Netflix has given people the speed at which they choose to watch shows on their phones or tablets with new playback controls,media The Verge reported. Netflix will allow anyone using an Android mobile device to watch at a speed of 0.5 or 0.75 times, and 1.25 times or 1.5 times faster. These options are slightly smaller than YouTube, which allows people to slow down to 0.25 times faster and speed up twice as fast as normal playback. Downloads that people save for offline viewing also have the playback speed option.
Users must choose to use the speed at which each show they want to watch, and it doesn’t just keep the user active when they choose something else to watch. This prevents people from accidentally viewing everything at 1.5 times faster without wanting to. The feature will be available on Saturday and will be available to everyone worldwide in the coming weeks.
Netflix’s announcement that it will test the feature in 2019 has faced a backlash from Hollywood’s creative world. Actor Aaron Paul and director Brad Bird have spoken out against Netflix’s decision to introduce broadcast controls, with director Judd Apatow tweeting in October that “distributors can’t change the way content is presented.”
According to Netflix’s team, the company’s team is rolling out features that are trying to work with the creative community to ensure that content quality is not disturbed, including automatically correcting “tones in audio at faster and slower speeds.” “We’ve also been aware of the concerns of some creators,” a company spokesman told The Verge. “That’s why we limit the range of playback speeds and ask members to change their speed each time they watch something new — not to fix their settings based on the speed they use last time.”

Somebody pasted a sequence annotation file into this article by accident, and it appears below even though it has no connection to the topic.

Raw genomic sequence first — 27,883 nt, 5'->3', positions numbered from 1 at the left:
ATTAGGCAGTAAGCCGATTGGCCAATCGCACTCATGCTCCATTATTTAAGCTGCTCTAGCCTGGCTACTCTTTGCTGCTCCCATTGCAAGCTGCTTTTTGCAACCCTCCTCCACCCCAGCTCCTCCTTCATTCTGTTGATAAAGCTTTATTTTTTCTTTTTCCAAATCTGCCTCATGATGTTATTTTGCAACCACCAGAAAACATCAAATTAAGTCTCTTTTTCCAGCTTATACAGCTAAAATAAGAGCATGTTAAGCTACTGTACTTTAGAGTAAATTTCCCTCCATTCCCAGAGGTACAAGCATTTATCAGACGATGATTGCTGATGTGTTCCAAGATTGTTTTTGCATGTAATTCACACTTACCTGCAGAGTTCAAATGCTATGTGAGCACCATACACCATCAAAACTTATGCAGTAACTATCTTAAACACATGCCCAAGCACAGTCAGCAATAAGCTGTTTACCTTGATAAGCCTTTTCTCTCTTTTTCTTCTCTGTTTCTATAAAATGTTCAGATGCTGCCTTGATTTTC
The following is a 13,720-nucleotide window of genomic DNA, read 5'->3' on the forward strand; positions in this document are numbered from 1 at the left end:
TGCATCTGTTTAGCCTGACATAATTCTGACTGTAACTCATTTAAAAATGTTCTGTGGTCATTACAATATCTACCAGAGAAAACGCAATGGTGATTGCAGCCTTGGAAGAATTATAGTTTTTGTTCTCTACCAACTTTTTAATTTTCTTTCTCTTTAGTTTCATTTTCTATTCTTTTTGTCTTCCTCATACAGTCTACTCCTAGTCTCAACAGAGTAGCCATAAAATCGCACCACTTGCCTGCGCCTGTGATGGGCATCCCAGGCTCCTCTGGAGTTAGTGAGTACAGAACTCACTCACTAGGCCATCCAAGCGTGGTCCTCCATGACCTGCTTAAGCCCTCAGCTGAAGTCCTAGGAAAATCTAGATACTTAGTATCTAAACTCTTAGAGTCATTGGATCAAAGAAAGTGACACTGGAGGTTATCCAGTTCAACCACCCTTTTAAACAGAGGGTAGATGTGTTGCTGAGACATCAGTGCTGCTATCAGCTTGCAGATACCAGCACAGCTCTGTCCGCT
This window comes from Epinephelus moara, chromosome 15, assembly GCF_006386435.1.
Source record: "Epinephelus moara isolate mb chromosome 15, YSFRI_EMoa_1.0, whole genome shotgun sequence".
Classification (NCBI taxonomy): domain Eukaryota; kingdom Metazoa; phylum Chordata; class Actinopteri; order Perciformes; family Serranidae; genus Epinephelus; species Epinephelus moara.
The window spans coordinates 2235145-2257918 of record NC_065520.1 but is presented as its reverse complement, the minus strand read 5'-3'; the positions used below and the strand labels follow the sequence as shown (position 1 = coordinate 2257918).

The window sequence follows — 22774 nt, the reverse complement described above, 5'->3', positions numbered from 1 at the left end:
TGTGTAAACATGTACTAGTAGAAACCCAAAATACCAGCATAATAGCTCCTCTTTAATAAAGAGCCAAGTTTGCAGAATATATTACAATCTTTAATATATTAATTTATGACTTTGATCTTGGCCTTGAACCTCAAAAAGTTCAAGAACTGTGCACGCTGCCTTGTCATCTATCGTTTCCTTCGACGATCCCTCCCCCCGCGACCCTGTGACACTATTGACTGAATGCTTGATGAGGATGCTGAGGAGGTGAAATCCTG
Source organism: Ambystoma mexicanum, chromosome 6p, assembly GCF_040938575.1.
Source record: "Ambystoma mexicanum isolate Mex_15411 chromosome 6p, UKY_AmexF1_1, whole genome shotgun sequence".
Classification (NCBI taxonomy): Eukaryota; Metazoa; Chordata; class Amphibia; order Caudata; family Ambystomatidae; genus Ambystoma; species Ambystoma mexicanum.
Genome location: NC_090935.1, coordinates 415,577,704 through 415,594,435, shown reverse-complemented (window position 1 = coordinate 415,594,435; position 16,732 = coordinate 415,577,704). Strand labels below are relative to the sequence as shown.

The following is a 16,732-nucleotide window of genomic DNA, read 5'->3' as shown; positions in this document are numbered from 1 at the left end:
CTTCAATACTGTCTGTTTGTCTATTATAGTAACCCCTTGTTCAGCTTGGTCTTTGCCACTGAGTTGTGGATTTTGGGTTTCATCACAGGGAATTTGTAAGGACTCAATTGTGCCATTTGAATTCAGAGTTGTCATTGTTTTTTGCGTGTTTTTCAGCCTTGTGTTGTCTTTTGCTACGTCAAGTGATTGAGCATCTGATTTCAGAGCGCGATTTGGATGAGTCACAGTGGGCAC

It is understandable that the creative community wants their work to be seen in a particular way. That’s why Christopher Nolan refused to let his film premiere anywhere outside the theater. But changes in distribution patterns over the past few decades have upended the industry. VHS, DVD and Blu-ray players, as well as digital retailers and PVR, give viewers more control over the way movies and TV shows are watched.
Keela Robison, Netflix’s vice president of product innovation, talks about years of technology that have changed to make different types of viewing possible and why Netflix decided to move on after a brief testing phase. “For years, members have been demanding this feature,” Robison wrote. “Most importantly, our tests show that consumers value the flexibility it provides, whether it’s re-watching their favorite scenes or slowing down because they’re watching with subtitles or have hearing impairments.”
Both the American Association of the Deaf and the American Federation of the Blind praised Netflix for adding playing. Howard A. Rosenblum, chief executive of the American Association of the Deaf, says that because subtitles slow down (and speed up) to keep pace with images on the screen, they can help deaf people who may prefer subtitles to be slower. On the other hand, many people in the blind community “can understand and appreciate audio playing at a more comfortable speed than most people with normal vision,” Everette Bacon, a board member of the American Federation of the Blind, said in a statement.
Netflix is planning to focus on the creative community and how users react to the speed of playback. The company will also start testing iOS devices and web apps, but Netflix’s TV app has not yet set a test ingon.